Gaps in CDCís Research and Preparedness Activities for Bioterrorism: 

While CDC has funded research and preparedness programs for 
bioterrorism, a great deal of work remains to be done. CDC and HHS have
identified gaps in bioterrorism research and preparedness that need to 
be addressed. In addition, some of our work on naturally occurring 
diseases also also indicates gaps in preparedness that would be 
important in the event of a bioterrorist attack. 

Research Activities: 

Gaps in research activities center on vaccines and field testing for
infectious agents. CDC has reported that it needs to continue the 
smallpox vaccine development and production contract begun in fiscal 
year 2000. This includes clinical testing of the vaccine and submitting 
a licensing application to the Food and Drug Administration for the 
prevention of smallpox in adults and children. [Footnote 13] CDC also 
plans to conduct further studies of the anthrax vaccine. This research 
will include studies to better understand the immunological response 
that correlates with protection against inhalation anthrax and risk 
factors for adverse events as well as investigating modified 
vaccination schedules that could maintain protection and result in 
fewer adverse reactions. The agency has also indicated that it needs to 
continue research in the area of rapid assay tests to allow field 
diagnosis of a biological or chemical agent. 

Preparedness Activities: 

Gaps remain in all of the areas of preparedness activities under CDCís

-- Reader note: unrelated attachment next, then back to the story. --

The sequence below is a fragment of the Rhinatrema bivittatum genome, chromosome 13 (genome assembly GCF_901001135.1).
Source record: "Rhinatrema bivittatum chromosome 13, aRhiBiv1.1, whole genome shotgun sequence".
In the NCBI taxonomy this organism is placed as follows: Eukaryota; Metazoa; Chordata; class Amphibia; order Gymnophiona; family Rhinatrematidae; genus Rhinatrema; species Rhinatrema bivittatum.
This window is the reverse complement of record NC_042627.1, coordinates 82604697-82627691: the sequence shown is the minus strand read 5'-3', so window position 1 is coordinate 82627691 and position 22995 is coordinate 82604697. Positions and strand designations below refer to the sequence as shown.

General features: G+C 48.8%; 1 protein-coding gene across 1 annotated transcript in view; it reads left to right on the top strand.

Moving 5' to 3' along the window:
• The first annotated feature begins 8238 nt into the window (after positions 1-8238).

program. In particular, there are many unmet needs in upgrading state 
and local capacity to respond to a bioterrorist attack. There are also 
further needs in upgrading CDCís capacity, preparedness and response 
planning, and building the National Pharmaceutical Stockpile. 

Upgrading State and Local Capacity: 

Health officials at many levels have called for CDC to support 
bioterrorism planning efforts at the state and local level. In a series 
of regional meetings from May through September 2000 to discuss issues 
associated with developing comprehensive bioterrorism response plans, 
state and local officials identified a need for additional federal 
support of their planning efforts. This includes federal efforts to 
develop effective written planning guidance for state and local health 
agencies and to provide on-site assistance that will ensure optimal 
preparedness and response. 

HHS has noted that surveillance capabilities need to be increased. In
addition to enhancing traditional state and local capabilities for 
infectious disease surveillance, HHS has recognized the need to expand 
surveillance beyond the boundaries of the public health departments. In 
the departmentís FY 2002óFY 2006 Plan for Combating Bioterrorism, HHS
notes that potential sources for data on morbidity trends include 911
emergency calls, reasons for emergency department visits, hospital bed
usage, and the purchase of specific products at pharmacies. Improved
monitoring of food is also necessary to reduce its vulnerability as an
avenue of infection and of terrorism. Other sources beyond public health
departments can provide critical information for detection and
identification of an outbreak. For example, the 1999 West Nile virus
outbreak showed the importance of links with veterinary surveillance. 
[Footnote 14] Initially there were two separate investigations: one of 
sick people, the other of dying birds. Once the two investigations 
converged, the link was made, and the virus was correctly identified. 

HHS has found that state and local laboratories need to continue to
upgrade their facilities and equipment. The department has stated that 
it would be beneficial if research, hospital, and commercial 
laboratories that have state-of-the-art equipment and well-trained 
staff were added to the National Laboratory Response Network. 
Currently, there are 104 laboratories in the network that can provide 
testing of biological samples for detection and confirmation of 
biological agents. Based on the 2000 regional meetings, CDC concluded 
that it needs to continue to support the laboratory network and 
identify opportunities to include more clinical laboratories to provide 
additional surge capacity.